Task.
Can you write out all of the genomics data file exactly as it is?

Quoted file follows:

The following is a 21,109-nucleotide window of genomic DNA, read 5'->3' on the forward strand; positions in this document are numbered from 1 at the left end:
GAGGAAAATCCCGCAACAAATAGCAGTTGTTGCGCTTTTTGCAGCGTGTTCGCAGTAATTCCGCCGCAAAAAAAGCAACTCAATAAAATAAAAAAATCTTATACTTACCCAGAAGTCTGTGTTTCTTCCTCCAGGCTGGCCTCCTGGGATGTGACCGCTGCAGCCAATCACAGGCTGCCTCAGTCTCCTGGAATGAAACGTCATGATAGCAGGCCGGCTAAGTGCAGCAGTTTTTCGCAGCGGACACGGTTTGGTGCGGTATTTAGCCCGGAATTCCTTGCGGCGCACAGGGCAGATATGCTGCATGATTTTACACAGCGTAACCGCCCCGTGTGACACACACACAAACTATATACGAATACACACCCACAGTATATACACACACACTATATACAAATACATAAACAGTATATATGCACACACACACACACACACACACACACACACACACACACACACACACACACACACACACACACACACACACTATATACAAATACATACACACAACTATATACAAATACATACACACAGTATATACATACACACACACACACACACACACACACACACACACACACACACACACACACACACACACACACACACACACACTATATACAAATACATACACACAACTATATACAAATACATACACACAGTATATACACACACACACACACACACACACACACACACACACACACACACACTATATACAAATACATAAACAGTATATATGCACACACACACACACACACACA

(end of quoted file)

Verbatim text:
The following is a 21,109-nucleotide window of genomic DNA, read 5'->3' on the forward strand; positions in this document are numbered from 1 at the left end:
GAGGAAAATCCCGCAACAAATAGCAGTTGTTGCGCTTTTTGCAGCGTGTTCGCAGTAATTCCGCCGCAAAAAAAGCAACTCAATAAAATAAAAAAATCTTATACTTACCCAGAAGTCTGTGTTTCTTCCTCCAGGCTGGCCTCCTGGGATGTGACCGCTGCAGCCAATCACAGGCTGCCTCAGTCTCCTGGAATGAAACGTCATGATAGCAGGCCGGCTAAGTGCAGCAGTTTTTCGCAGCGGACACGGTTTGGTGCGGTATTTAGCCCGGAATTCCTTGCGGCGCACAGGGCAGATATGCTGCATGATTTTACACAGCGTAACCGCCCCGTGTGACACACACACAAACTATATACGAATACACACCCACAGTATATACACACACACTATATACAAATACATAAACAGTATATATGCACACACACACACACACACACACACACACACACACACACACACACACACACACACACACACACACACACACTATATACAAATACATACACACAACTATATACAAATACATACACACAGTATATACATACACACACACACACACACACACACACACACACACACACACACACACACACACACACACACACACACACACACTATATACAAATACATACACACAACTATATACAAATACATACACACAGTATATACACACACACACACACACACACACACACACACACACACACACACACTATATACAAATACATAAACAGTATATATGCACACACACACACACACACACA